Wednesday, June 05, 2019

Inequality brokered

Public opinion about sexual minorities has improved dramatically in recent years, but Sun and Gao do an analysis showing that discriminatory behavior in lending practices has been ongoing and gone unchecked.

We propose a method to infer people’s sexual orientation indirectly through gender disclosure of the borrower and coborrower in a mortgage. Furthermore, we examine lending practices toward same-sex borrowers and its spillover effects. We attempt to extend the research on race/gender discrimination by systematically investigating the potentially different lending treatment toward same-sex borrowers. The data reveal that, compared with otherwise similar different-sex applicants, same-sex applicants are 73.12% more likely to be denied, and they tend to be charged up to 0.2% higher fees/interest. Furthermore, neighborhoods’ higher same-sex population density adversely affects both same-sex and different-sex borrowers’ lending experiences. Our method might approximately measure the US homosexual population distribution up to the census tract level annually over decades.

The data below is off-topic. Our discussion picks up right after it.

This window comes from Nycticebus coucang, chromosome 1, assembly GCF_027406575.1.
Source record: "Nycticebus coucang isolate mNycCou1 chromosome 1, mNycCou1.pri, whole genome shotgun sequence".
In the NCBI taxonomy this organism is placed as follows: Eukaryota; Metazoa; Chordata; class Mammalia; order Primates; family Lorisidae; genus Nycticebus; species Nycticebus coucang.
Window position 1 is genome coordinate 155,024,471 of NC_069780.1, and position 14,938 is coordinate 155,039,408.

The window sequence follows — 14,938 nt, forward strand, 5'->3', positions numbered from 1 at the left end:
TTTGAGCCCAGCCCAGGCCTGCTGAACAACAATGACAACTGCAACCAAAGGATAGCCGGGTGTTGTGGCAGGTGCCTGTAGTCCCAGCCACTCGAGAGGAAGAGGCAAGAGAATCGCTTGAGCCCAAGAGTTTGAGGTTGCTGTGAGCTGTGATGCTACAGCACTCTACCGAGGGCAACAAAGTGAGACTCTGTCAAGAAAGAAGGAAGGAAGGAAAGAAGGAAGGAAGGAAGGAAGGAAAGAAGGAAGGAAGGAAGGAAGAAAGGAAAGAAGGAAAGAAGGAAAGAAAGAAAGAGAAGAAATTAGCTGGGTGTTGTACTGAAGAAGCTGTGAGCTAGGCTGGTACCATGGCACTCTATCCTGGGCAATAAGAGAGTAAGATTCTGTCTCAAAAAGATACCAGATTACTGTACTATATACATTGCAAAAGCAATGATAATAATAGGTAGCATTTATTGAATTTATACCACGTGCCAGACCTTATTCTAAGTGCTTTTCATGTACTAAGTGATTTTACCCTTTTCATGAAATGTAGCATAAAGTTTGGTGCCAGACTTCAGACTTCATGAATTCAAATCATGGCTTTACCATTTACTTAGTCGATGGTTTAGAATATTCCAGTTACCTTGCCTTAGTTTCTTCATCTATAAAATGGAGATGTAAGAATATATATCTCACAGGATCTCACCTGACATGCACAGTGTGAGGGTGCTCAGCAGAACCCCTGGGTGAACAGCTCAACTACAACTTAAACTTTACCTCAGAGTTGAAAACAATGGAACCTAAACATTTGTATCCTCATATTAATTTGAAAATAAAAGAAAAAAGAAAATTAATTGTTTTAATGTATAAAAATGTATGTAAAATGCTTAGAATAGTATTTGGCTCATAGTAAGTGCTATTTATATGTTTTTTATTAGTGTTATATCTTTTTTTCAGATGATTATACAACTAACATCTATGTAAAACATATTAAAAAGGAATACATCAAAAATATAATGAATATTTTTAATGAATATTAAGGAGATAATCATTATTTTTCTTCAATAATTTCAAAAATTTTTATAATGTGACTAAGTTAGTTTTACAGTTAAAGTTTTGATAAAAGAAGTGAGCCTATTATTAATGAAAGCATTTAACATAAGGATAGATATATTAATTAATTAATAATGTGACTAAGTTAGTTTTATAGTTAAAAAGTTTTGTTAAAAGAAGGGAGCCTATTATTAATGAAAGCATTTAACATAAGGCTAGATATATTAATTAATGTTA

Using massive US mortgage lending data, we propose a method to infer a borrower’s sexual orientation indirectly without a self-identification requirement and demonstrate the method’s potential to approximately measure the sexual orientation of the US population at the local level annually over decades. We continue to examine the lending practices to same-sex borrowers and its spillover effects. The persistent results since 1990 reveal that, in contrast with otherwise comparable different-sex loan applicants, the approval rate for same-sex applicants is ∼3–8% lower. Furthermore, conditional on approval, lenders, on average, charge about 0.02–0.2% higher interest to same-sex borrowers, which is equivalent to an annual total of $8.6 million to $86 million in additional interest/fees nationwide. Meanwhile, we find that same-sex borrowers are less risky overall, as they exhibit similar default risk but lower prepayment risk. Finally, we document findings of spillover effects. That is, when the share of a neighborhood’s same-sex population increases, both same-sex and different-sex borrowers seem to experience more unfavorable lending outcomes overall. The findings should raise enough concerns to warrant further investigations.

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